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Economic & Sector Work :: Public Expenditure Review

Swaziland : Reducing Poverty Through Shared Growth

ABSOLUTE POVERTY ACCOUNTABILITY ACQUIRED IMMUNODEFICIENCY SYNDROME AGRICULTURAL GROWTH AGRICULTURAL SECTOR BASIC EDUCATION CLIMATE CLINICS COMMON LAW COMMON LAW SYSTEMS COMMUNITY PARTICIPATION COMPARATIVE ADVANTAGE CONSUMPTION DISTRIBUTION CONSUMPTION MEASURE CURRENCY UNIT DATA COLLECTION DEPENDENCY RATIO DEVELOPING COUNTRIES DEVELOPMENT EFFORTS DEVELOPMENT POLICY DEVELOPMENT PROGRAMME DEVELOPMENT PROGRAMS DEVELOPMENT STRATEGY DIRECT INVESTMENT DIVERSIFICATION DRINKING WATER ECONOMIC GROWTH ECONOMIC MANAGEMENT EDUCATION LEVEL EQUAL RIGHTS EQUIVALENT CONSUMPTION EXPENDITURE SURVEY EXPLOITATION FAMILY SUPPORT FARMING FARMS FOOD POLICY RESEARCH GNP GROWTH RATE GROWTH RATES HEALTH EXPENDITURES HEALTH INDICATORS HEALTH SERVICE HEALTH SERVICES HIGH GROWTH HOUSEHOLD CONSUMPTION HOUSEHOLD HEAD HOUSEHOLD INCOME HOUSEHOLD SIZE HOUSEHOLD SURVEY HOUSEHOLD WELFARE HOUSEHOLDS HUMAN CAPITAL HUMAN DEVELOPMENT HUMAN DEVELOPMENT REPORT HUMAN WELFARE IMMUNIZATION IMMUNODEFICIENCY IMPORTS INCOME DISTRIBUTION INCOME GROUPS INCOME GROWTH INEQUALITY INFORMAL SAFETY INFORMAL SECTOR INSTITUTIONAL FRAMEWORK INSURANCE LABOR FORCE LABOR MARKET LABOR MARKETS LAND DEGRADATION LIFE EXPECTANCY LITERACY RATES LIVING CONDITIONS LOCAL LEVEL MACROECONOMIC PERFORMANCE MALARIA MANAGERS MANUFACTURING SECTOR MIDDLE INCOME COUNTRY MINES NATIONAL DEVELOPMENT NATIONAL INCOME PARTICIPATORY POVERTY PARTICIPATORY POVERTY ASSESSMENT PER CAPITA INCOMES POLICY ACTIONS POLICY DEBATE POLICY FRAMEWORK POLITICAL ECONOMY POLITICAL STABILITY POOR COMMUNITIES POOR HOUSEHOLDS POOR PEOPLE POPULATION GROUPS POPULATION GROWTH POVERTY DYNAMICS POVERTY FOCUS POVERTY IMPACT POVERTY LEVELS POVERTY LINE POVERTY LINES POVERTY MONITORING POVERTY POLICY POVERTY PROFILE POVERTY REDUCTION POVERTY REDUCTION STRATEGY POVERTY STATUS POVERTY TRAPS POVERTY TRENDS PRIMARY EDUCATION PRIMARY SCHOOL PRIME MINISTER PRIORITY AREAS PRIVATE SECTOR PRO- POOR PRO-POOR PRO-POOR GROWTH PRODUCTIVE ASSETS PRODUCTIVITY PROPERTY RIGHTS PUBLIC ACTION PUBLIC BUDGET PUBLIC EDUCATION PUBLIC EXPENDITURE PUBLIC EXPENDITURES PUBLIC HEALTH PUBLIC POLICY PUBLIC SECTOR PUBLIC SECTOR MANAGEMENT PUBLIC SPENDING REDUCING POVERTY RELATIVE POVERTY RESEARCH INSTITUTE RURAL AREAS RURAL POOR RURAL POPULATION RURAL POVERTY SAFETY NET SAFETY NETS SAVINGS SECONDARY SCHOOL STUDENTS SECTOR ACTIVITY SHORT TERM SOCIAL CONDITIONS SOCIAL INDICATORS SOCIAL NORMS SOCIAL PROTECTION STATISTICAL OFFICE SURVIVAL STRATEGIES TASK TEAM LEADER TAX INCENTIVES TAX REVENUES TECHNICAL SUPPORT TERTIARY EDUCATION UNEMPLOYMENT URBAN AREAS URBAN POOR URBAN POPULATION URBAN POVERTY WAGES WELFARE GAINS WELFARE MEASURE WIDOWS WORKERS POVERTY REDUCTION NONGOVERNMENTAL ORGANIZATIONS SMALL HOLDERS MACROECONOMIC ANALYSIS LABOR PUBLIC EXPENDITURES FOR EDUCATION PUBLIC EXPENDITURES FOR HEALTH EDUCATION COSTS ACCOUNTING & REPORTING HUMAN DEVELOPMENT SMALL FARMS INSTITUTION BUILDING LABOR INTENSIVE FARMING INSURANCE DROUGHT HIV VIRUSES ACQUIRED IMMUNE DEFICIENCY SYNDROME ECONOMIC GROWTH MIGRANT WORKERS UNEMPLOYMENT HUMAN CAPITAL PUBLIC EDUCATION CATTLE RURAL FINANCE PREVENTIVE HEALTH CARE PRIMARY HEALTH CARE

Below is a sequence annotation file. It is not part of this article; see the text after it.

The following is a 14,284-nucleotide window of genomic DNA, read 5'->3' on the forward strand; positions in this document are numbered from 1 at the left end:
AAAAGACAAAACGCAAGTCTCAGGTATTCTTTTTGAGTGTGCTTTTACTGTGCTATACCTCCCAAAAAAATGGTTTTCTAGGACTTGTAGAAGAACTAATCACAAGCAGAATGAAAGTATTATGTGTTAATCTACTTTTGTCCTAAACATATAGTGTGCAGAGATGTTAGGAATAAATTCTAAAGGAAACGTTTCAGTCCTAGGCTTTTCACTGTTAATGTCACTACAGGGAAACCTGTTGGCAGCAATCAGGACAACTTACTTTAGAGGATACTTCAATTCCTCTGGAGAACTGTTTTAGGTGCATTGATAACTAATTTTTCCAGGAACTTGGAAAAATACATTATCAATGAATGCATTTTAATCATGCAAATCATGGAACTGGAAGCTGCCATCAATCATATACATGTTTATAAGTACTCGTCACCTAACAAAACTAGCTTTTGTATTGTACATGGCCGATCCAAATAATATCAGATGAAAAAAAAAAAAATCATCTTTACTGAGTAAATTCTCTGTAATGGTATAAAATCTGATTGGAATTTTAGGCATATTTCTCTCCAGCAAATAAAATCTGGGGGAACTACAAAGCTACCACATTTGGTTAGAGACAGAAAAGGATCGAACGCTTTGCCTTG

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Washington, DC
Africa | Swaziland | Eswatini
2013-08-15T23:08:55Z | 2013-08-15T23:08:55Z | 2000-01-12

The people of Swaziland are its greatest resource. Yet, social and economic indicators of household welfare converge to confirm fundamental inequalities in access to incomes and assets, and the existence of significant poverty and deprivation. Furthermore, as the regional economic and social climate is transformed, the fragile gains of the past are being fast eroded. At this historic juncture, the Swazi poor need to come to the fore of the public policy framework. There is an urgent need to catalyze a new pattern of pro-poor development in Swaziland where the poor participate and share fully in growth, human development, and social protection. The report calls for prioritizing the following actions: 1) enabling the growth of smallholder agriculture, 2) ensuring effective human development investments, 3) insuring the poor against major risks, and 4) strengthening institutions to increase the poverty impact of policies. The achievement of all these will require fundamental change across sectors and leadership to carry forward the change.

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